American Rescue Plan Act funding is helping Lawton Farmers Market Institute take care of some unfinished business.
Comanche County Commissioners approved an agreement Monday that designates $200,000 of county ARPA funding toward the institute, which built and manages Lawton Farmers Market at 77 SW 4th Street. The facility was specifically designed to provide an indoor/outdoor venue for the weekly sales of locally-grown produce, as well as provide a forum for events ranging from weekly classes to the setting for the Arts for All soiree that helped open the past weekend’s annual Arts for All Festival.
Pouring rain aside, weather conditions aren’t really an issue this time of year. But the market was designed to provide a year-round venue for the activities it hosts, and the pavilion area can be cold during the winter months, said Larry Neal, vice president of Lawton Farmers Market Institute. That’s why ARPA funding will be spent on buying and installing heaters and containment screens for the outdoor area.
Neal said the board has been working for more than a year on the $200,000 ARPA request as a way to address unfinished pieces of the farmers market that opened to the public in February 2022.
“We made the building smaller,” Neal said, explaining construction costs drove up the price of the project, so the institute made the building smaller and omitted other things to ensure the project fit into available funding.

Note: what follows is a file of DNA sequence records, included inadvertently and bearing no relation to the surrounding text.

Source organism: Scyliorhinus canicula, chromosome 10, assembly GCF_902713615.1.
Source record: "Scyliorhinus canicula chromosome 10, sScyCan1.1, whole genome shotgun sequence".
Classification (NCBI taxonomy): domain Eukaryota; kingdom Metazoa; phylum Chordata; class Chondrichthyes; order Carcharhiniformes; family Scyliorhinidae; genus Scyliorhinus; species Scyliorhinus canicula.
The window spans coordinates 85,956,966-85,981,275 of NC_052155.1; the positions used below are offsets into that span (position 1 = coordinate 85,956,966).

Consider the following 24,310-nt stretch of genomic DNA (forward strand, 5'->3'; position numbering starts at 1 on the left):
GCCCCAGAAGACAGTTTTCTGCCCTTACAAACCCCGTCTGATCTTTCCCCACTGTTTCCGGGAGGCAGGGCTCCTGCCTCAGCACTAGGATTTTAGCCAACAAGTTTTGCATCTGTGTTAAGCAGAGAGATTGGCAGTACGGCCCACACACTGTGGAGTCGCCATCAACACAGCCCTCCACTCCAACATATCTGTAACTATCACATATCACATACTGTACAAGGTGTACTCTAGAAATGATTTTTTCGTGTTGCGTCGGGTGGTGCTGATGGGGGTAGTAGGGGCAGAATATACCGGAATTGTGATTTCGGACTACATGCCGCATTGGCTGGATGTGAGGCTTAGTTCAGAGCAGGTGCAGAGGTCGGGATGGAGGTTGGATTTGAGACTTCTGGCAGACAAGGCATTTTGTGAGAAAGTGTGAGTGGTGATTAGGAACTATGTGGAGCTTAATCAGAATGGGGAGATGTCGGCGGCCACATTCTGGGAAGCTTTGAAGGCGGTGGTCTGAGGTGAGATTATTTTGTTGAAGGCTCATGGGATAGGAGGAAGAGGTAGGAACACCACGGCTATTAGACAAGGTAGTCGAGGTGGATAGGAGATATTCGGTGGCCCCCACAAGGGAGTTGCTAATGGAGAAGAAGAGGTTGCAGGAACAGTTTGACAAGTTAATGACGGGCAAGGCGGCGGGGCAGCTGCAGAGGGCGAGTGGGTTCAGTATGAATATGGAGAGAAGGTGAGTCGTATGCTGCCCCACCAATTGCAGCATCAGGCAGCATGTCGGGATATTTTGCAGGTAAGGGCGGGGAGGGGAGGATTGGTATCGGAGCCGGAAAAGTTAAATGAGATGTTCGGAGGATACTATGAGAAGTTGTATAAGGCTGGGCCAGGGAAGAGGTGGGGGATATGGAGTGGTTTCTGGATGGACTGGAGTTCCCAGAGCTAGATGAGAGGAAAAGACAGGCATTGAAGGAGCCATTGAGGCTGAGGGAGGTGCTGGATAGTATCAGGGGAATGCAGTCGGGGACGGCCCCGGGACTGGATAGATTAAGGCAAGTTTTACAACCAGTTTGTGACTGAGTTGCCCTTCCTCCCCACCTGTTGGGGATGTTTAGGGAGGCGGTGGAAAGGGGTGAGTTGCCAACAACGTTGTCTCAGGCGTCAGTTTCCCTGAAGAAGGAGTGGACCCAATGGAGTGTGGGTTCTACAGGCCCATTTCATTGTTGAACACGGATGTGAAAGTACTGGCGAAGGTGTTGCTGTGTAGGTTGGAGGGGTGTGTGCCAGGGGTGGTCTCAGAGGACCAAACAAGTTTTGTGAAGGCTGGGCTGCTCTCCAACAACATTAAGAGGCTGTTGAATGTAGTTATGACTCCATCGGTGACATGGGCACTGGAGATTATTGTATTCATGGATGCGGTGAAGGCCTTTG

The smaller building meant fewer stall areas for people to show and sell their produce and wares. The pavilion provides space for more stalls to be set up, but Neal said that area lacks heaters and screens.
The institute’s plan is to install clear screens for the pavilion, which can be lowered to provide shielding against the wind, meaning the pavilion can be used more comfortably in the winter. Neal said there already has been a need. When Comanche County Health Department held a drive-through COVID-19 vaccine clinic over the winter, the day was bitterly cold for those who worked the event. Health department officials said they would have benefitted from a shielded area and heaters.
But summer heat and wind also can be a problem. That’s why the institute wants to install heaters and fans to make the pavilion more comfortable despite the time of year, Neal said.
The upgrades are part of an overall effort to add amenities to the farmers market building. Neal said the institute is working on a plan to install security cameras to provide better protection.
Neal said the work will be done in phases, as the institute has the money. The ARPA grant is provided on a reimbursement basis, meaning the Lawton Farmers Market Institute must first spend the money, then be reimbursed. So, the plan is to do remaining projects a little at a time, as funding is available, then be reimbursed.
“We have until December 2024 to get it done,” he said.